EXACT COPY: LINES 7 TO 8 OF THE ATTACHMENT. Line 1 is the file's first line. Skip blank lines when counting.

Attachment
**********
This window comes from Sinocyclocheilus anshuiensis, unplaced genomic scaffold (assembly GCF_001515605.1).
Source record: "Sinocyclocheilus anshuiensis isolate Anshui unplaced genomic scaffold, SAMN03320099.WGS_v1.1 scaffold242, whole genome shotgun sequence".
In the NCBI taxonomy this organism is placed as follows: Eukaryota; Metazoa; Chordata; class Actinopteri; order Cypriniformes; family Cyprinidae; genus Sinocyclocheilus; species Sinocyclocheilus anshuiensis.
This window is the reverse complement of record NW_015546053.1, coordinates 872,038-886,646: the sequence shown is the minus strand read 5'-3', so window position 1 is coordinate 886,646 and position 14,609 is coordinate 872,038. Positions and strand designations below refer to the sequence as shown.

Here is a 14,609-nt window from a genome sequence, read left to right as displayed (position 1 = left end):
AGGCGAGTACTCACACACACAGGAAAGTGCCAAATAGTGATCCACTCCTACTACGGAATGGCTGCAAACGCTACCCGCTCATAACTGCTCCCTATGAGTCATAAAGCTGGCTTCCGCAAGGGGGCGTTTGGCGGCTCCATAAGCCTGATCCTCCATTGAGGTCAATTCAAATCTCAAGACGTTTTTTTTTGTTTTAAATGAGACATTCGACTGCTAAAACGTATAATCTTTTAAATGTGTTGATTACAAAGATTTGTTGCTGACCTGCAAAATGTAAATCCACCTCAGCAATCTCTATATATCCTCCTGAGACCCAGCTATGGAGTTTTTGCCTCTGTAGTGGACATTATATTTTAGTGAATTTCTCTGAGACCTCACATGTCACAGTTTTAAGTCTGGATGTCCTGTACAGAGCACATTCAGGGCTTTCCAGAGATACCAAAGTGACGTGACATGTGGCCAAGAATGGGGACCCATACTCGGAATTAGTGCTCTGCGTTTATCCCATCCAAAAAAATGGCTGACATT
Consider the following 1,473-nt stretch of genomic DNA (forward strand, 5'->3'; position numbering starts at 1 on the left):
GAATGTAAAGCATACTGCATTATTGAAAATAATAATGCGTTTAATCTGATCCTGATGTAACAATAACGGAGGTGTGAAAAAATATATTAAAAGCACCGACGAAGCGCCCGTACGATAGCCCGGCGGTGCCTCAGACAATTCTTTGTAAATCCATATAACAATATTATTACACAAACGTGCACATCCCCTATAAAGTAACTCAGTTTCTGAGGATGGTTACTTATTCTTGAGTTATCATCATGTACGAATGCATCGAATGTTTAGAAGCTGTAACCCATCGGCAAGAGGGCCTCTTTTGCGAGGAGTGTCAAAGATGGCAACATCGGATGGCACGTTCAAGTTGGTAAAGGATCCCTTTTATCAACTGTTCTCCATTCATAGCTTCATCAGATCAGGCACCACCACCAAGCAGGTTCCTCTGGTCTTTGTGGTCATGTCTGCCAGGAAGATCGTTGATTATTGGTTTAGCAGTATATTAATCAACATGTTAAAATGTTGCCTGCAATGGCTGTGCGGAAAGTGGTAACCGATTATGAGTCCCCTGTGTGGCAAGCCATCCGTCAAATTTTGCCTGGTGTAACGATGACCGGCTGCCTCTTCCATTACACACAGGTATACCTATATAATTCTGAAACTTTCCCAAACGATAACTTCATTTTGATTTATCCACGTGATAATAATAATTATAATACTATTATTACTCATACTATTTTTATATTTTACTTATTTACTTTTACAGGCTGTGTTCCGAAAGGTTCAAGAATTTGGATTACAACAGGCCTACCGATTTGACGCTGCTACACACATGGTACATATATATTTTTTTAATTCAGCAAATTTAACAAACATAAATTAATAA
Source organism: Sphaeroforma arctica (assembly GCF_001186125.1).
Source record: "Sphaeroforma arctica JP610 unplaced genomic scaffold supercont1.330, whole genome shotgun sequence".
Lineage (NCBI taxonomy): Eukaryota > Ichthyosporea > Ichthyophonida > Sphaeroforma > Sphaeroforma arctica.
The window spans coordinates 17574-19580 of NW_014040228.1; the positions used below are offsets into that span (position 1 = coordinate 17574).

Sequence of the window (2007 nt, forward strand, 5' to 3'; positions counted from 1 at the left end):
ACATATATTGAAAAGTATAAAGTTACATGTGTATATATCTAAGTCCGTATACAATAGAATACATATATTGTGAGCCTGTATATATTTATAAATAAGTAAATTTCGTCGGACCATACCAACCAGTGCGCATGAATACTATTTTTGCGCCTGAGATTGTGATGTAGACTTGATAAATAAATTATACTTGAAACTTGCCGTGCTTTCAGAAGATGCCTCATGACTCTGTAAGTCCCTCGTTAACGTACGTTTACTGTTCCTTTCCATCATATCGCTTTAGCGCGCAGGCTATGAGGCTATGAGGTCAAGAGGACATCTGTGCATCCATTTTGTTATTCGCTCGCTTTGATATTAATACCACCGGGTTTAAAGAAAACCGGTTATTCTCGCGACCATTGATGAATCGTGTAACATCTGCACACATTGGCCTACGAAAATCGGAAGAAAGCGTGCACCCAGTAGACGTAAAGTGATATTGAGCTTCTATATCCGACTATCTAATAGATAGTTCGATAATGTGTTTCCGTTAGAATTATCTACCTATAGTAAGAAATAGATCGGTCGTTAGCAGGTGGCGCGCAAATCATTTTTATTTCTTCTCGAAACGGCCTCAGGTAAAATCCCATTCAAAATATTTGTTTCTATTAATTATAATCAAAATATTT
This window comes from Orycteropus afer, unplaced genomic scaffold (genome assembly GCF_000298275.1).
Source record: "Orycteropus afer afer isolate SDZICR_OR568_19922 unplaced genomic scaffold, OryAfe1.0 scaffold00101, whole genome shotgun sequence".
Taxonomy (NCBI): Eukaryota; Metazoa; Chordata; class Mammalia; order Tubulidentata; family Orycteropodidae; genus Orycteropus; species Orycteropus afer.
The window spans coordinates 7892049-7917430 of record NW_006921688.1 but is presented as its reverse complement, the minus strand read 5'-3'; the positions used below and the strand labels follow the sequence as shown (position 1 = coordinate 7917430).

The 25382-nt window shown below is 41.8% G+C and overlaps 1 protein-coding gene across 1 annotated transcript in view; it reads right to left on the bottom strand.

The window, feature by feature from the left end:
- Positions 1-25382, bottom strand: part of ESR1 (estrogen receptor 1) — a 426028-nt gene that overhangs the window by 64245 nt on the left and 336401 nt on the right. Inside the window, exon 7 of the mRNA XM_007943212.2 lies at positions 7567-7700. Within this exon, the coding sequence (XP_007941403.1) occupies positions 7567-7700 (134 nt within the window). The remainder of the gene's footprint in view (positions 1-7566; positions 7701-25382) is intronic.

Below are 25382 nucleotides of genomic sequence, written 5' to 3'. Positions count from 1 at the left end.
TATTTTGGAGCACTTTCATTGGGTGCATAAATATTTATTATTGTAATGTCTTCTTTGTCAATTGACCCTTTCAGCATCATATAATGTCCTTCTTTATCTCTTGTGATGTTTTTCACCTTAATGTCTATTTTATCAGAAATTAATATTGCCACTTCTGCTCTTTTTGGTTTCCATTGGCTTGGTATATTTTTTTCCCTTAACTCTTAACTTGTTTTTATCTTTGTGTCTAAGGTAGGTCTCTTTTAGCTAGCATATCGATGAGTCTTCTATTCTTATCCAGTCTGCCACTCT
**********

Consider the following 1,473-nt stretch of genomic DNA (forward strand, 5'->3'; position numbering starts at 1 on the left):
GAATGTAAAGCATACTGCATTATTGAAAATAATAATGCGTTTAATCTGATCCTGATGTAACAATAACGGAGGTGTGAAAAAATATATTAAAAGCACCGACGAAGCGCCCGTACGATAGCCCGGCGGTGCCTCAGACAATTCTTTGTAAATCCATATAACAATATTATTACACAAACGTGCACATCCCCTATAAAGTAACTCAGTTTCTGAGGATGGTTACTTATTCTTGAGTTATCATCATGTACGAATGCATCGAATGTTTAGAAGCTGTAACCCATCGGCAAGAGGGCCTCTTTTGCGAGGAGTGTCAAAGATGGCAACATCGGATGGCACGTTCAAGTTGGTAAAGGATCCCTTTTATCAACTGTTCTCCATTCATAGCTTCATCAGATCAGGCACCACCACCAAGCAGGTTCCTCTGGTCTTTGTGGTCATGTCTGCCAGGAAGATCGTTGATTATTGGTTTAGCAGTATATTAATCAACATGTTAAAATGTTGCCTGCAATGGCTGTGCGGAAAGTGGTAACCGATTATGAGTCCCCTGTGTGGCAAGCCATCCGTCAAATTTTGCCTGGTGTAACGATGACCGGCTGCCTCTTCCATTACACACAGGTATACCTATATAATTCTGAAACTTTCCCAAACGATAACTTCATTTTGATTTATCCACGTGATAATAATAATTATAATACTATTATTACTCATACTATTTTTATATTTTACTTATTTACTTTTACAGGCTGTGTTCCGAAAGGTTCAAGAATTTGGATTACAACAGGCCTACCGATTTGACGCTGCTACACACATGGTACATATATATTTTTTTAATTCAGCAAATTTAACAAACATAAATTAATAA